The best built Fiat to date, the Abarth 124, was the work of the Japanese
THE Abarth 124 Spider was always going to be good. The abiding question was whether it could be truly great — and, the really tough query, could the Italian reworking of the Mazda MX-5 improve on the Japanese original?
Think about that while I take a refresher run through a car that’s simultaneously oldschool but also 21st-century modern.
The Abarth roadster is a reborn Fiat 124 from the 1970s, when the original Italian car was popular with drop-top fans and also successful in top-class rallying.
Fiat Chrysler was able to shortcut the development process by doing a deal with Mazda to rework its MX-5 into a 124. In fact, the Abarth would never have happened without the MX-5 but Mazda was happy to get the benefits including a much larger production run through its factory at Hiroshima in Japan.
It’s easy to say, and see, that it’s the best-built Fiat of all time. Thanks to the Japanese.
Both sides of the family are staying quiet but Mazda’s commitment to getting the Fiat right is obvious from the installation of the 1.4-litre turbocharged Abarth engine and six-speed manual gearbox. The job was done by Japanese engineers in Japan, something I confirmed recently with the Mazda man who did the job.
The numbers add up in favour of the Abarth, which has 125kW and 250Nm, compared to 118kW/200Nm for the “bigbore” 2.0-litre version of the MX-5. The Italian also has much more mid-range torque.
The styling is all Fiat and a straight steal from the original 124, from the upright nose to the shape of the tail-lamps. It’s also got Fiat influence in the cabin but only on such details as the steering wheel and gearknob, and leather-and-microfibre finish seat trim.
There is a standard reversing camera, something Mazda steadfastly refuses to fit in the MX-5.
The real bonus in the Abarth package is also something from Mazda but not available on the MX-5 in Australia.
It’s a sportier chassis set-up that comes from fitment of Brembo brakes and Bilstein dampers with 17-inch alloys. Mazda USA sells the kit as a Sport pack but Mazda Australia is not taking it, for now.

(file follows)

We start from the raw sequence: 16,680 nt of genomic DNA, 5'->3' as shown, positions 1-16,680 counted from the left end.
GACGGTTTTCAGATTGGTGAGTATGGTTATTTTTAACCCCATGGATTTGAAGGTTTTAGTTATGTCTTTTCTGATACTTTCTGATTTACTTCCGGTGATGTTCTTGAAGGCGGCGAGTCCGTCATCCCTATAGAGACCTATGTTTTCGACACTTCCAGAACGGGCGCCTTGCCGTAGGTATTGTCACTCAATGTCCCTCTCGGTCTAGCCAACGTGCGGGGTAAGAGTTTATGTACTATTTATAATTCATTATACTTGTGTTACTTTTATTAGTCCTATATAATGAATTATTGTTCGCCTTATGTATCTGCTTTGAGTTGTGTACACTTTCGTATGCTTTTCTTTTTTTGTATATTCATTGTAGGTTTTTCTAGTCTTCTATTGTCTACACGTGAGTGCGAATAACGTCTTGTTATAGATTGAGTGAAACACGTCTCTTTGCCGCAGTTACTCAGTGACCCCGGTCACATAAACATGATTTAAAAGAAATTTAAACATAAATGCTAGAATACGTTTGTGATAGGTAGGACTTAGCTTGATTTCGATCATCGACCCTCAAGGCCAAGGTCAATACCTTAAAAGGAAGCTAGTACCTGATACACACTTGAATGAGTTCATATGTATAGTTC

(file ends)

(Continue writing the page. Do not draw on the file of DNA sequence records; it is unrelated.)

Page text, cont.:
The other bonus in the Abarth is a limited-slip differential to improve the rearwheel drive grip and improve the balance in corner.
Italian buyers can also pay $2800 extra for a rorty Monza exhaust with four exhaust tips under the tail and there is a “visibility pack” at $2490 that includes LED headlamps, daytime running lights, rear parking radar and rear crosstraffic alert.
But the basic pricing gives the Abarth an advantage over the 2.0-litre MX-5 — it’s from $43,500 drive-away.
ON THE ROAD
The Abarth drives well — no, actually, it drives very well. It has the sort of mid-range turbo surge that makes twisty roads fun, great brakes and a terrific feel in all conditions.
It’s an MX-5 for sure, yet with a slightly different flavour and some different strengths without any obvious differences.
I’ve driven the Abarth three times and each time I’ve liked it more. And that’s saying something for someone who has been an MX-5 fan since Day One back in 1989, when I was on the Australian preview drive for the original.
I’ve also had a lot of time in the MX-5, including closedcourse sprinting in Albury and a brief taste of the coupe MX-5, the RF, in Japan. It’s the best of its breed, even including the ’89 hero. My personal pick is the 1.5 but the comparison car for the
Abarth is the slightly punchier 2.0-litre car.
Looking at the downside of the Abarth, the speedo is a major fail for Australia. It is calibrated in 30km/h increments, which means you basically have to guess your speed between 60 and 90, or 90 and 120. Not good here, particularly in Victoria with harsh penalties and minimal tolerance.